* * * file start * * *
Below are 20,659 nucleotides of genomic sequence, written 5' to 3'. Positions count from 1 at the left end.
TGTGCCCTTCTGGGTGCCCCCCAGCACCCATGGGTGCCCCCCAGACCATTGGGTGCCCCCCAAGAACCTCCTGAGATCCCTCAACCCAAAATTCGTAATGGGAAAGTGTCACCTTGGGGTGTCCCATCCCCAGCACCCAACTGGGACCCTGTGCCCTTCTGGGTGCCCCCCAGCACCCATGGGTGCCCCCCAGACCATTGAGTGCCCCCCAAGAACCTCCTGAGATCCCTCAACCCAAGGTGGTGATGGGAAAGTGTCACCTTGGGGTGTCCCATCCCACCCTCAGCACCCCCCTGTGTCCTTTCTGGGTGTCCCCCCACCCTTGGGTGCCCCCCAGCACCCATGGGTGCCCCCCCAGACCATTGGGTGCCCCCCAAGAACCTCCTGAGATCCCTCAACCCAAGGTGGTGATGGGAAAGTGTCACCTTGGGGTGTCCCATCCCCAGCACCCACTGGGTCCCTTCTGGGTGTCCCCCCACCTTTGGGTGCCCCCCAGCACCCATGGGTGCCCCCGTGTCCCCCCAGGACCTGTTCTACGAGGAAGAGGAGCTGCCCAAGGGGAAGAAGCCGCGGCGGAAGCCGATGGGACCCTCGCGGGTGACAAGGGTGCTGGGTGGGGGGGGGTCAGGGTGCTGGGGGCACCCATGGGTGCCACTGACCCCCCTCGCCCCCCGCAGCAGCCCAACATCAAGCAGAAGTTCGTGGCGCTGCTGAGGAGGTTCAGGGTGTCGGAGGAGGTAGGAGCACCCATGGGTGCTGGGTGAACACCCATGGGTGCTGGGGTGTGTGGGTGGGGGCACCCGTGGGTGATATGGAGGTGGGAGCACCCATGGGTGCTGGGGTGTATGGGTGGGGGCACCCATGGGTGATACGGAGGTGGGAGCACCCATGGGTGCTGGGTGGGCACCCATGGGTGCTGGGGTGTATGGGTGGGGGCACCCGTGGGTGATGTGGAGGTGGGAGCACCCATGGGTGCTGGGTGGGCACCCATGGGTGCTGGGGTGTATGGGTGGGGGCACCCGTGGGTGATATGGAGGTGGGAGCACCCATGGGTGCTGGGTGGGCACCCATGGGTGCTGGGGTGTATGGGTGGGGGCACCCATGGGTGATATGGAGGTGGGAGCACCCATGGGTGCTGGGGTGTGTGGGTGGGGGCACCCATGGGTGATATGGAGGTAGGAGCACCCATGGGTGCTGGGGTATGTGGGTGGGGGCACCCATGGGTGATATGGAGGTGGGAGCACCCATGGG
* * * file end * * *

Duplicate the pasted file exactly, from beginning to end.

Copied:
Below are 20,659 nucleotides of genomic sequence, written 5' to 3'. Positions count from 1 at the left end.
TGTGCCCTTCTGGGTGCCCCCCAGCACCCATGGGTGCCCCCCAGACCATTGGGTGCCCCCCAAGAACCTCCTGAGATCCCTCAACCCAAAATTCGTAATGGGAAAGTGTCACCTTGGGGTGTCCCATCCCCAGCACCCAACTGGGACCCTGTGCCCTTCTGGGTGCCCCCCAGCACCCATGGGTGCCCCCCAGACCATTGAGTGCCCCCCAAGAACCTCCTGAGATCCCTCAACCCAAGGTGGTGATGGGAAAGTGTCACCTTGGGGTGTCCCATCCCACCCTCAGCACCCCCCTGTGTCCTTTCTGGGTGTCCCCCCACCCTTGGGTGCCCCCCAGCACCCATGGGTGCCCCCCCAGACCATTGGGTGCCCCCCAAGAACCTCCTGAGATCCCTCAACCCAAGGTGGTGATGGGAAAGTGTCACCTTGGGGTGTCCCATCCCCAGCACCCACTGGGTCCCTTCTGGGTGTCCCCCCACCTTTGGGTGCCCCCCAGCACCCATGGGTGCCCCCGTGTCCCCCCAGGACCTGTTCTACGAGGAAGAGGAGCTGCCCAAGGGGAAGAAGCCGCGGCGGAAGCCGATGGGACCCTCGCGGGTGACAAGGGTGCTGGGTGGGGGGGGGTCAGGGTGCTGGGGGCACCCATGGGTGCCACTGACCCCCCTCGCCCCCCGCAGCAGCCCAACATCAAGCAGAAGTTCGTGGCGCTGCTGAGGAGGTTCAGGGTGTCGGAGGAGGTAGGAGCACCCATGGGTGCTGGGTGAACACCCATGGGTGCTGGGGTGTGTGGGTGGGGGCACCCGTGGGTGATATGGAGGTGGGAGCACCCATGGGTGCTGGGGTGTATGGGTGGGGGCACCCATGGGTGATACGGAGGTGGGAGCACCCATGGGTGCTGGGTGGGCACCCATGGGTGCTGGGGTGTATGGGTGGGGGCACCCGTGGGTGATGTGGAGGTGGGAGCACCCATGGGTGCTGGGTGGGCACCCATGGGTGCTGGGGTGTATGGGTGGGGGCACCCGTGGGTGATATGGAGGTGGGAGCACCCATGGGTGCTGGGTGGGCACCCATGGGTGCTGGGGTGTATGGGTGGGGGCACCCATGGGTGATATGGAGGTGGGAGCACCCATGGGTGCTGGGGTGTGTGGGTGGGGGCACCCATGGGTGATATGGAGGTAGGAGCACCCATGGGTGCTGGGGTATGTGGGTGGGGGCACCCATGGGTGATATGGAGGTGGGAGCACCCATGGG